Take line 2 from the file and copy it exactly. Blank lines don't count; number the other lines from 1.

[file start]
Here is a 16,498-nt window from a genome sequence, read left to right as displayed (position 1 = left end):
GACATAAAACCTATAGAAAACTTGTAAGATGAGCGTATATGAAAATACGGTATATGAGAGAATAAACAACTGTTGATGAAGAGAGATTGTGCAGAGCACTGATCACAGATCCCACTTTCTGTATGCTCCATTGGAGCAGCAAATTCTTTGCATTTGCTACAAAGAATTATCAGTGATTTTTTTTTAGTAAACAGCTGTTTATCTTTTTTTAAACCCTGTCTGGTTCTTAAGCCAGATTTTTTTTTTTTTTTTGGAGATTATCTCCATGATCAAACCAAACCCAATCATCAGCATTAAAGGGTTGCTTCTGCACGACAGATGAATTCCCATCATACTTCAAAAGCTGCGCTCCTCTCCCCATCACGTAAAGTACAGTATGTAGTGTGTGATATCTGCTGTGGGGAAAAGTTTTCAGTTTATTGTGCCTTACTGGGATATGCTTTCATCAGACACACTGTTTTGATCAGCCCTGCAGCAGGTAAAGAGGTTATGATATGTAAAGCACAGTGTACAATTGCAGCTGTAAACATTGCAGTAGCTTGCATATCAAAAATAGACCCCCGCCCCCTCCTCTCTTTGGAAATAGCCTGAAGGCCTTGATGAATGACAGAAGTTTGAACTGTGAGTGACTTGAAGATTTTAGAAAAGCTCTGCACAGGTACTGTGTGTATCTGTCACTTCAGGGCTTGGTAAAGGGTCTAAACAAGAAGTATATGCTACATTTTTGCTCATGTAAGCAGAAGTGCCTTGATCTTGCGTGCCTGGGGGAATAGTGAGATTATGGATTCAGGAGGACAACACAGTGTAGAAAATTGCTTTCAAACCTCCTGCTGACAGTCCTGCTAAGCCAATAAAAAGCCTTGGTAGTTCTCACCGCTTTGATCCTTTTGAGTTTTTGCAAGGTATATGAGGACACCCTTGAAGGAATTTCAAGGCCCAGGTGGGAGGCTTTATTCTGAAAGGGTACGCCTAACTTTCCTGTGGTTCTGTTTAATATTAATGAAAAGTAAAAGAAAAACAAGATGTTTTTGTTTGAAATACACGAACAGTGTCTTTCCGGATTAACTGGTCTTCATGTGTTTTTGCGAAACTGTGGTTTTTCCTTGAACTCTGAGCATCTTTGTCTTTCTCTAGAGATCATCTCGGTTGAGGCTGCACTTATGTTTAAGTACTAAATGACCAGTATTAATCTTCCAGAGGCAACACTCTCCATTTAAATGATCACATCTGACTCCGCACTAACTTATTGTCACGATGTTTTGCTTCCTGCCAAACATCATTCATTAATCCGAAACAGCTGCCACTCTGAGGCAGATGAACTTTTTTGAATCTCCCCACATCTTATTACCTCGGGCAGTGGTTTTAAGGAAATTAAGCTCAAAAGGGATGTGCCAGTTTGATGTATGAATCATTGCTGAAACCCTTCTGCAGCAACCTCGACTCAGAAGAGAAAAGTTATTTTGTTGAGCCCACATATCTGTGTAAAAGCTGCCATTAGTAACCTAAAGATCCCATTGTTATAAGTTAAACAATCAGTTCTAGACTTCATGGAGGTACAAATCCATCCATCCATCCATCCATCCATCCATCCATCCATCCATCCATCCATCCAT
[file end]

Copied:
GACATAAAACCTATAGAAAACTTGTAAGATGAGCGTATATGAAAATACGGTATATGAGAGAATAAACAACTGTTGATGAAGAGAGATTGTGCAGAGCACTGATCACAGATCCCACTTTCTGTATGCTCCATTGGAGCAGCAAATTCTTTGCATTTGCTACAAAGAATTATCAGTGATTTTTTTTTAGTAAACAGCTGTTTATCTTTTTTTAAACCCTGTCTGGTTCTTAAGCCAGATTTTTTTTTTTTTTTTGGAGATTATCTCCATGATCAAACCAAACCCAATCATCAGCATTAAAGGGTTGCTTCTGCACGACAGATGAATTCCCATCATACTTCAAAAGCTGCGCTCCTCTCCCCATCACGTAAAGTACAGTATGTAGTGTGTGATATCTGCTGTGGGGAAAAGTTTTCAGTTTATTGTGCCTTACTGGGATATGCTTTCATCAGACACACTGTTTTGATCAGCCCTGCAGCAGGTAAAGAGGTTATGATATGTAAAGCACAGTGTACAATTGCAGCTGTAAACATTGCAGTAGCTTGCATATCAAAAATAGACCCCCGCCCCCTCCTCTCTTTGGAAATAGCCTGAAGGCCTTGATGAATGACAGAAGTTTGAACTGTGAGTGACTTGAAGATTTTAGAAAAGCTCTGCACAGGTACTGTGTGTATCTGTCACTTCAGGGCTTGGTAAAGGGTCTAAACAAGAAGTATATGCTACATTTTTGCTCATGTAAGCAGAAGTGCCTTGATCTTGCGTGCCTGGGGGAATAGTGAGATTATGGATTCAGGAGGACAACACAGTGTAGAAAATTGCTTTCAAACCTCCTGCTGACAGTCCTGCTAAGCCAATAAAAAGCCTTGGTAGTTCTCACCGCTTTGATCCTTTTGAGTTTTTGCAAGGTATATGAGGACACCCTTGAAGGAATTTCAAGGCCCAGGTGGGAGGCTTTATTCTGAAAGGGTACGCCTAACTTTCCTGTGGTTCTGTTTAATATTAATGAAAAGTAAAAGAAAAACAAGATGTTTTTGTTTGAAATACACGAACAGTGTCTTTCCGGATTAACTGGTCTTCATGTGTTTTTGCGAAACTGTGGTTTTTCCTTGAACTCTGAGCATCTTTGTCTTTCTCTAGAGATCATCTCGGTTGAGGCTGCACTTATGTTTAAGTACTAAATGACCAGTATTAATCTTCCAGAGGCAACACTCTCCATTTAAATGATCACATCTGACTCCGCACTAACTTATTGTCACGATGTTTTGCTTCCTGCCAAACATCATTCATTAATCCGAAACAGCTGCCACTCTGAGGCAGATGAACTTTTTTGAATCTCCCCACATCTTATTACCTCGGGCAGTGGTTTTAAGGAAATTAAGCTCAAAAGGGATGTGCCAGTTTGATGTATGAATCATTGCTGAAACCCTTCTGCAGCAACCTCGACTCAGAAGAGAAAAGTTATTTTGTTGAGCCCACATATCTGTGTAAAAGCTGCCATTAGTAACCTAAAGATCCCATTGTTATAAGTTAAACAATCAGTTCTAGACTTCATGGAGGTACAAATCCATCCATCCATCCATCCATCCATCCATCCATCCATCCATCCATCCATCCAT